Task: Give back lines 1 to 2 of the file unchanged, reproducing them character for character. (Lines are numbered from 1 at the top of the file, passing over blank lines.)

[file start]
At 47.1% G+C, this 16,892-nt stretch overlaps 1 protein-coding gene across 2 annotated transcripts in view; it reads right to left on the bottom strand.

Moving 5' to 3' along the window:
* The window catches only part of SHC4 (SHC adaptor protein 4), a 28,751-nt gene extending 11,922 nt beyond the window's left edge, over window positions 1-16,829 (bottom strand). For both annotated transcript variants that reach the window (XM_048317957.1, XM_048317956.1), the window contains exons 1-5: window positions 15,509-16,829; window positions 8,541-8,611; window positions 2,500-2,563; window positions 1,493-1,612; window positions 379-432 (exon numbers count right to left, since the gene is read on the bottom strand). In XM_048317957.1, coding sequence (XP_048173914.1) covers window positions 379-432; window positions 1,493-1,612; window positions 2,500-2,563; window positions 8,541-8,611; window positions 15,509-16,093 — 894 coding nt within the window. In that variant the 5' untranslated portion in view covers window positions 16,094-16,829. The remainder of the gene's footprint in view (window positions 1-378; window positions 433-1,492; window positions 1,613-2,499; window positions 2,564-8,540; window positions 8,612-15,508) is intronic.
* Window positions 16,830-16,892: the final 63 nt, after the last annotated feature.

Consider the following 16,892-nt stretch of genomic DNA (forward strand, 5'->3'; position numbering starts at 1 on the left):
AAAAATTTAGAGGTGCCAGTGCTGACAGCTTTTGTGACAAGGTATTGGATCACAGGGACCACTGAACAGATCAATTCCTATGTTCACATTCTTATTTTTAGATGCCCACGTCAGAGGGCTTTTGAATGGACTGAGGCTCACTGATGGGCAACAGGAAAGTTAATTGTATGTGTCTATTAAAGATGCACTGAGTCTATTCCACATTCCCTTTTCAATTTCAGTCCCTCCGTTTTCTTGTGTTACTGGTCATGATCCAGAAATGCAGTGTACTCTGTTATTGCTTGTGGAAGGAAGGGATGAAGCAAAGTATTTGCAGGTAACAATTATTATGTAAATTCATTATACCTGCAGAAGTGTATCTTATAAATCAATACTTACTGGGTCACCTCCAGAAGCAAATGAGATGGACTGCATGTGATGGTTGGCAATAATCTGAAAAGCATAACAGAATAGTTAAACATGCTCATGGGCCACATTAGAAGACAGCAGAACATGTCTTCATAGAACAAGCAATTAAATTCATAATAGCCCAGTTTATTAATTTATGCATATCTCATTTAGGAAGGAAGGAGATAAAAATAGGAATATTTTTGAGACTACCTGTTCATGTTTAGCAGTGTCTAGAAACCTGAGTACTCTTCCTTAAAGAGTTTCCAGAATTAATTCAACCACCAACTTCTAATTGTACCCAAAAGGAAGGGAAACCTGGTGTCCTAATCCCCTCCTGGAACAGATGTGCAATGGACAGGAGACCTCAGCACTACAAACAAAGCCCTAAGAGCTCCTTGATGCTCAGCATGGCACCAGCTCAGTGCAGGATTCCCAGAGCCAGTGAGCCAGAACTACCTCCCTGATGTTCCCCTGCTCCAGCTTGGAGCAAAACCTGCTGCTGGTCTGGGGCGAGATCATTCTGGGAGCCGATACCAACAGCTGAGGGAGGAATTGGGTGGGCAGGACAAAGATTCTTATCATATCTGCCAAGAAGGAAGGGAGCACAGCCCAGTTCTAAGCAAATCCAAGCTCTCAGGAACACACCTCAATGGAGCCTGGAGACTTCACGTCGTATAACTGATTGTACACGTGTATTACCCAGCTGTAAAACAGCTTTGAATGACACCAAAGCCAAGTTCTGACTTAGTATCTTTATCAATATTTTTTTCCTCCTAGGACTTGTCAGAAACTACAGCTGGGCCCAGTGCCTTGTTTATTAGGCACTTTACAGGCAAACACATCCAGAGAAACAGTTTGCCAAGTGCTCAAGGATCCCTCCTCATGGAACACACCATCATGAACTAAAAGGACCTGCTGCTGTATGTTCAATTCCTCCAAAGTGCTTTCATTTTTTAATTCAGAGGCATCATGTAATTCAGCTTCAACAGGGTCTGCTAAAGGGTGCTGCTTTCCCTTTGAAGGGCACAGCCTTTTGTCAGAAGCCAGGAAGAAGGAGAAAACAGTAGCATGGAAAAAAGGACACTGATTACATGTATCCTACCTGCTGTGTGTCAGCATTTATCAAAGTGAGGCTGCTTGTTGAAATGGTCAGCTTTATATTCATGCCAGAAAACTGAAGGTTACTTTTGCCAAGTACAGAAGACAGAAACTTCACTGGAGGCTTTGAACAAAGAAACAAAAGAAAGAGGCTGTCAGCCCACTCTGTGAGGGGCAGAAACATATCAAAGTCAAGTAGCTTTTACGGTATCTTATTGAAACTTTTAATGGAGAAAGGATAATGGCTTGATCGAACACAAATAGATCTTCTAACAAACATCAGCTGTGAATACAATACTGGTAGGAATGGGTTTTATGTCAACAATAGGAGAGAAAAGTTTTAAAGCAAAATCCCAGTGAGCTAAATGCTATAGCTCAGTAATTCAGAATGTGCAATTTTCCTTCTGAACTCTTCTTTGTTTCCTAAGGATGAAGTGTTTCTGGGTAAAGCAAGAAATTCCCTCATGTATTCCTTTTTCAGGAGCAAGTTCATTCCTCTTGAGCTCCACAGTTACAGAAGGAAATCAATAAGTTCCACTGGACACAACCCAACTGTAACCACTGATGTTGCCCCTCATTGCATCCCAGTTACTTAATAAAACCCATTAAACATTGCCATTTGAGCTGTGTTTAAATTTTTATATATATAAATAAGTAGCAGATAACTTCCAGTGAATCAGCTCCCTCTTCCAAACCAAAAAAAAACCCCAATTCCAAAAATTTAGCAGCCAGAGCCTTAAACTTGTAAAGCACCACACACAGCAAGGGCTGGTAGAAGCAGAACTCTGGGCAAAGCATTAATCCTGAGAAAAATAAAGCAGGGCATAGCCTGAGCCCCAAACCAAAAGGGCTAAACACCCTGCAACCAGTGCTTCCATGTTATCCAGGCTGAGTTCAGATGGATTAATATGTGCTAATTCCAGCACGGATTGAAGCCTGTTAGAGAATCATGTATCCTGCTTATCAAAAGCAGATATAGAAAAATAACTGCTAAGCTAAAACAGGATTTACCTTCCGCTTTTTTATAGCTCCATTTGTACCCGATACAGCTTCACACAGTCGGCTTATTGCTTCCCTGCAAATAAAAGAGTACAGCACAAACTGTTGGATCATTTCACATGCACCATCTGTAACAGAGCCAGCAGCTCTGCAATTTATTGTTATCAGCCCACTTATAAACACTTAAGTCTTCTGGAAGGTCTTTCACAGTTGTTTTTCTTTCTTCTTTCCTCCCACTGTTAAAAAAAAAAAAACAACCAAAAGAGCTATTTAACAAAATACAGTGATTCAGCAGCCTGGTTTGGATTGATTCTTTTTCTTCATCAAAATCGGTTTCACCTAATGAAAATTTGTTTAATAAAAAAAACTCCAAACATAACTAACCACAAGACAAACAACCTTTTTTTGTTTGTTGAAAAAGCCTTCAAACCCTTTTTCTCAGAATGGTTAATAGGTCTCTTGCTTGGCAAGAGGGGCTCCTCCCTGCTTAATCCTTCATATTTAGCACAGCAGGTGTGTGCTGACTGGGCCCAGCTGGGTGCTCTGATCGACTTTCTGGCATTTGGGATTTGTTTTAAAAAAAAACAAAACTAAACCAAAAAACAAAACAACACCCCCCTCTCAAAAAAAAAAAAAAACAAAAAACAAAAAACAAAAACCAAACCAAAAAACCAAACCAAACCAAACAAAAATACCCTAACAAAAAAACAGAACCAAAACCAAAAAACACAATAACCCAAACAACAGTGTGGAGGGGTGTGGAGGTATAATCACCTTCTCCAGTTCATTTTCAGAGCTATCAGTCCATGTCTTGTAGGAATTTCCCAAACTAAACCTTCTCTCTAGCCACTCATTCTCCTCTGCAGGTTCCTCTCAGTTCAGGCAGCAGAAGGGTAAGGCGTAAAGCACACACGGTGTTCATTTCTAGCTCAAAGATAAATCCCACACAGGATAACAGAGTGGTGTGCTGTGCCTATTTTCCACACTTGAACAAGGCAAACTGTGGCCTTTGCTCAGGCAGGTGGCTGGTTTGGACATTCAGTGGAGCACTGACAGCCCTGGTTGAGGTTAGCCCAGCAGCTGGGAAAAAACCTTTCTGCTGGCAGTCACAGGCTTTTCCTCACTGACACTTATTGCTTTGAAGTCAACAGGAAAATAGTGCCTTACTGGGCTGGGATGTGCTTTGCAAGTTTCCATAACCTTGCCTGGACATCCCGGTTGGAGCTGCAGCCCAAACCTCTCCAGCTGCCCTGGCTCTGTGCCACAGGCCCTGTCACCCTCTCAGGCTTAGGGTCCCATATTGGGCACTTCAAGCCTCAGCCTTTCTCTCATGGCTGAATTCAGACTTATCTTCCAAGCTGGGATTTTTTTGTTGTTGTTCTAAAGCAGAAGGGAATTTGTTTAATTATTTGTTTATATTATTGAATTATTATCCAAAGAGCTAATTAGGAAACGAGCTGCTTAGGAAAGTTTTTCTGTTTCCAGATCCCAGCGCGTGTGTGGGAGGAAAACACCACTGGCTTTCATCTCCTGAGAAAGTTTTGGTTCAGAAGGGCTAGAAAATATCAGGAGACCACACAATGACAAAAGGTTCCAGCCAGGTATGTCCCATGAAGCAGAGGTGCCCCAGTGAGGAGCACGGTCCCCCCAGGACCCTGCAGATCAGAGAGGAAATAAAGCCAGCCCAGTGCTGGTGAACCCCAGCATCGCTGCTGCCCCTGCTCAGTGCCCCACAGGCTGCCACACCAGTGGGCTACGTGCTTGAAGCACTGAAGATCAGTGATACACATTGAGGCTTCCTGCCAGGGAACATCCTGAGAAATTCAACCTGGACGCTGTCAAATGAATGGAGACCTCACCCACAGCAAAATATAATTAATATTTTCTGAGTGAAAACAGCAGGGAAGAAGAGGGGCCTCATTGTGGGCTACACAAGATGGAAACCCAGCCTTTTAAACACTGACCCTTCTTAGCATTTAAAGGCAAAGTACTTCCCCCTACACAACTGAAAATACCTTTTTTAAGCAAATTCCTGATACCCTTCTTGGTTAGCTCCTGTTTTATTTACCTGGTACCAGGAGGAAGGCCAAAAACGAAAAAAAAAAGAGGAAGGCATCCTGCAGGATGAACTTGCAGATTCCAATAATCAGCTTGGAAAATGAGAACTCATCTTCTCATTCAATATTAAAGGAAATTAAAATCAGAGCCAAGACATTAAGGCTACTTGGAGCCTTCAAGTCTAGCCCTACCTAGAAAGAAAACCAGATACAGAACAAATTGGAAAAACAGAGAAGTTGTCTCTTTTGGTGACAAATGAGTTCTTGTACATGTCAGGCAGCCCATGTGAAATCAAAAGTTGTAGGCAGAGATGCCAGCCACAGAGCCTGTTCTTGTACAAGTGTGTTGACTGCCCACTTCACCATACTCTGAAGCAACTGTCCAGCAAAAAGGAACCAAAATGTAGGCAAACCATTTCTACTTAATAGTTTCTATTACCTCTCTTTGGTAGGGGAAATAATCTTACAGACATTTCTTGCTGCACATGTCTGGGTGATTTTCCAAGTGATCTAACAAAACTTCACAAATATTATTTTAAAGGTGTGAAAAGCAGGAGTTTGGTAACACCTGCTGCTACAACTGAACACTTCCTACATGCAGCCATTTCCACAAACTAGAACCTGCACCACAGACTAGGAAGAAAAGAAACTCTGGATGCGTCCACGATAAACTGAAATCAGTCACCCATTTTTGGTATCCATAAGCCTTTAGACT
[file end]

At 47.1% G+C, this 16,892-nt stretch overlaps 1 protein-coding gene across 2 annotated transcripts in view; it reads right to left on the bottom strand.

Moving 5' to 3' along the window: